We are in receipt of your letter demanding rent but would like to advise that at no time have we said we will not pay but only advised that we are unable to pay due to the current market situation for the time being. We have written to our landlords, and their agents, Knight Frank regarding this account and appealed for time to pay for the outstanding rent and also for a discount as due to low business and the depressed market situation, we have really no funds to clear this our immediately. (sic)
However our landlords do not wish to engage in dialogue and we would like you to kindly advise them that it is important for dialogue to happen. If you see our records for the past 7 years, we have regularly paid rent and service charges but at the moment business is so low that we can hard (sic) make ends meet in the way of stocks and overall expenses apart from rent.
Furthermore the Plaza management is not doing anything in the way of promotions and therefore we feel that we are not being supported by the Plaza. Please assist in solving the situation amicably.”
In that letter, the 1st defendant and, by extension, 2nd and 3rd defendants (as per paragraph 7 of the plaint) are acknowledging the fact that they owe the rent demanded but as business was low they were not in a position to pay. This is not the same as denying the claim. Six months later, the 1st defendant in its letter of 13th August, 2000 addressed to the Managing Director of the plaintiff company stated as follows:-
Re: Termination of Lease and hand over of premises of Five Continents Stationers”.
We are indeed very grateful to Muthaiga Road Trust Company for kindly allowing us termination of our lease as of 30th June 2000. Enclosed are the keys to the shop 19 which we occupied. Over the last 7 years we have enjoyed working at the Plaza but just to mention, over the last 2 years the management company nor Muthaiga
Road Trust Company have made any efforts to revive the Plaza.
As per our lease, you are supposed to provide for good marketing support by advertisements, promotions and other forms of marketing, which has not been done at all by the Muthaiga Road Trust Company. We have been frustrated to the point that we are almost bankrupt and therefore we were unable to make rental payments. As at now, we have absolutely no funds to pay you the outstanding account and request you to try waive off the entire sum of outstanding as we truthfully do not have any funds available.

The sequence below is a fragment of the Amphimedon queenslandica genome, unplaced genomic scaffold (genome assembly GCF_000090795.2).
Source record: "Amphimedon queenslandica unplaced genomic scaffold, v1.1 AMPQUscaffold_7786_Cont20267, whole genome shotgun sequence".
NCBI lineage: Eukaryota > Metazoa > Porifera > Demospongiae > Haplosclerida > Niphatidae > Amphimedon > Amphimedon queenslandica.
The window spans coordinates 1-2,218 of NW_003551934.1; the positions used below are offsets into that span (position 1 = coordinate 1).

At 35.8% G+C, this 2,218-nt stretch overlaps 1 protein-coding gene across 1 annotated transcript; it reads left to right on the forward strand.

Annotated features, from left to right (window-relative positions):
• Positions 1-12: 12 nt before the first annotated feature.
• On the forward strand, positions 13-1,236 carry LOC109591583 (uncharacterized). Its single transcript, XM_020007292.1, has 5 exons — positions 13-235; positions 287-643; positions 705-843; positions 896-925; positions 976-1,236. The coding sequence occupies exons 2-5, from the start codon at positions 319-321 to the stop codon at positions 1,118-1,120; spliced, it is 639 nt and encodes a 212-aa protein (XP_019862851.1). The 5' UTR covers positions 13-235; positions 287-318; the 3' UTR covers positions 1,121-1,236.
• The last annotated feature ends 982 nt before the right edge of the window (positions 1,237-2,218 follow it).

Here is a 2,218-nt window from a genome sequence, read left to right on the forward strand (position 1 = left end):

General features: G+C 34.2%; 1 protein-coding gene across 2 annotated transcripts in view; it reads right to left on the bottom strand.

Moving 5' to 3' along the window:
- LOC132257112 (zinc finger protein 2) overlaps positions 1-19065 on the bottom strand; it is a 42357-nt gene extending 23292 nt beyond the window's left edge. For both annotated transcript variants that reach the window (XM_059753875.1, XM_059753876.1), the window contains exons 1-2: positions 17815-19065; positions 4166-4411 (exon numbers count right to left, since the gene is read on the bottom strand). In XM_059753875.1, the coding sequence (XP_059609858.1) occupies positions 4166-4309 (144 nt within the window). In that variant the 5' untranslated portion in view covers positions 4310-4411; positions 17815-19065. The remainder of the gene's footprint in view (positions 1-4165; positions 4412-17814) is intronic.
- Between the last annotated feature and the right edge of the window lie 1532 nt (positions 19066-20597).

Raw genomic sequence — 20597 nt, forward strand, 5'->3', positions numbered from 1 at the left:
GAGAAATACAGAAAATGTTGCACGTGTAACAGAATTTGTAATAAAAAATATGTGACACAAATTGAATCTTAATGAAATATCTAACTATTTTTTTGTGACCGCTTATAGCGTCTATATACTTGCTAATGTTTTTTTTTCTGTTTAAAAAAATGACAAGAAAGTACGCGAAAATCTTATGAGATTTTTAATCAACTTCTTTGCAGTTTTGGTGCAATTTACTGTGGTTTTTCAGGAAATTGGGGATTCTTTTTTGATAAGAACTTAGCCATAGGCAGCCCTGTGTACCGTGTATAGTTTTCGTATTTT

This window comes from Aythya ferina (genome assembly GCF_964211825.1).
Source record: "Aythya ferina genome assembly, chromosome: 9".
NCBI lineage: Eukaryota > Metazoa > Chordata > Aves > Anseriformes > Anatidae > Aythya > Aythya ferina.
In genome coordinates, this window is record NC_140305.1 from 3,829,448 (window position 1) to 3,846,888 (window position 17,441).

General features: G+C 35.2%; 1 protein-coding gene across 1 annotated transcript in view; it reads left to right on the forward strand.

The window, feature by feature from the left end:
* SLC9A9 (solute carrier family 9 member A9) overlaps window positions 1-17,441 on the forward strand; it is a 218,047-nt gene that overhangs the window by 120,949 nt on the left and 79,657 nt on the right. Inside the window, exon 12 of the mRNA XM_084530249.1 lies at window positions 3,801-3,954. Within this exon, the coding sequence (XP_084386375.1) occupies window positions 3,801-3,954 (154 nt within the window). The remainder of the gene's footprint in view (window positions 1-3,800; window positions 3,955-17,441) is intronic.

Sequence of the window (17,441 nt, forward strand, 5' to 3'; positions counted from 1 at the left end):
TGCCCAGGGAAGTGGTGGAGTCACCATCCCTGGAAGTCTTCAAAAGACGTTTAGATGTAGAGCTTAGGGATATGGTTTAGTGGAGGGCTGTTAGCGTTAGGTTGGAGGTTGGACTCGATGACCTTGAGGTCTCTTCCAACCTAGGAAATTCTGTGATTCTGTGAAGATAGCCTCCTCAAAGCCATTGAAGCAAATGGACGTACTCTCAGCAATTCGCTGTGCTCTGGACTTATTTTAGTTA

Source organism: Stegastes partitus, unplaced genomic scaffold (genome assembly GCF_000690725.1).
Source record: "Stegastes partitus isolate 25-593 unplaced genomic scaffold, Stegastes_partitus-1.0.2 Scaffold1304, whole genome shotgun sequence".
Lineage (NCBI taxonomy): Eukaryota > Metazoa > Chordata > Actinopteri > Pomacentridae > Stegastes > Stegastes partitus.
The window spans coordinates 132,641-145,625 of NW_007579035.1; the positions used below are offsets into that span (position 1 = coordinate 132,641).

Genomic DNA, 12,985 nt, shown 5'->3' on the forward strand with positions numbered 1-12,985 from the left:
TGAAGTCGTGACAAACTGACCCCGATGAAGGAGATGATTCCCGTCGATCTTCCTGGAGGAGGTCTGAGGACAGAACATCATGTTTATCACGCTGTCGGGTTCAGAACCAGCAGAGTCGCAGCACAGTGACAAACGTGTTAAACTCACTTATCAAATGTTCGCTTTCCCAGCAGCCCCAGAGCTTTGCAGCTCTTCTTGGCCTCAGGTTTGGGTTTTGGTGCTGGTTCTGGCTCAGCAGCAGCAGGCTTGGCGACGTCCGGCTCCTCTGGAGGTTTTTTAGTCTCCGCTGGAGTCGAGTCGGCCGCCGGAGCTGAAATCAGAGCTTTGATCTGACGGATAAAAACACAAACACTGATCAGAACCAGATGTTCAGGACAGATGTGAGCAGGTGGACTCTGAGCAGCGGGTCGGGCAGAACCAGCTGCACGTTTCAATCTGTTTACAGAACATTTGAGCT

We have lost out entire savings in the collapse of the banks and still tried hard to continue. However we have lost all hope and therefore are literally begging you to assist and waive this off. We would like to promise you that as soon as the funds are available, we will try and pay this off to you.
Once again, I would like to thank all the directors of Muthaiga Road Trust Company for their kind consideration.”
In that letter the claim for rent, services charge and electricity was not denied. It was a very polite letter in which the 1st defendant was thanking the appellant and pleading to be given time as at that time the 1st defendant had no funds. The 1st defendant was asking for a waiver but with a promise that as soon as funds were available the claim would be paid. This is not the same as denying the claim.
In view of what was stated in the two letters from the 1st defendant and our comments thereon, it cannot be said that there was a bona fide defence to the appellant’s claim. It therefore follows that as the judgment entered on 22nd December, 2001 having been a regular and final judgment the only way to set it aside was pursuant to Order IXA rule 10 of the Civil Procedure Rules. Since we have found that the defendants had no bona fide defence to the appellant’s claim, the learned judge erred when he proceeded to hold that the matter ought to have proceeded to formal proof.
He fell into error when he set aside the judgment entered on 22nd December, 2000.
In view of the foregoing, we allow this appeal, set aside the ruling of the learned judge dated 31st July, 2001 and in its place substitute an order dismissing with costs the defendants’ application dated 22nd June, 2001.
The appellant will have the costs of this appeal and the costs in the Superior Court. Those shall be our orders.
Dated and delivered at Nairobi this 5th day of December, 2003
JUDGE OF APPEAL
JUDGE OF APPEAL
JUDGE OF APPEAL
I certify that this is a
true copy of the original.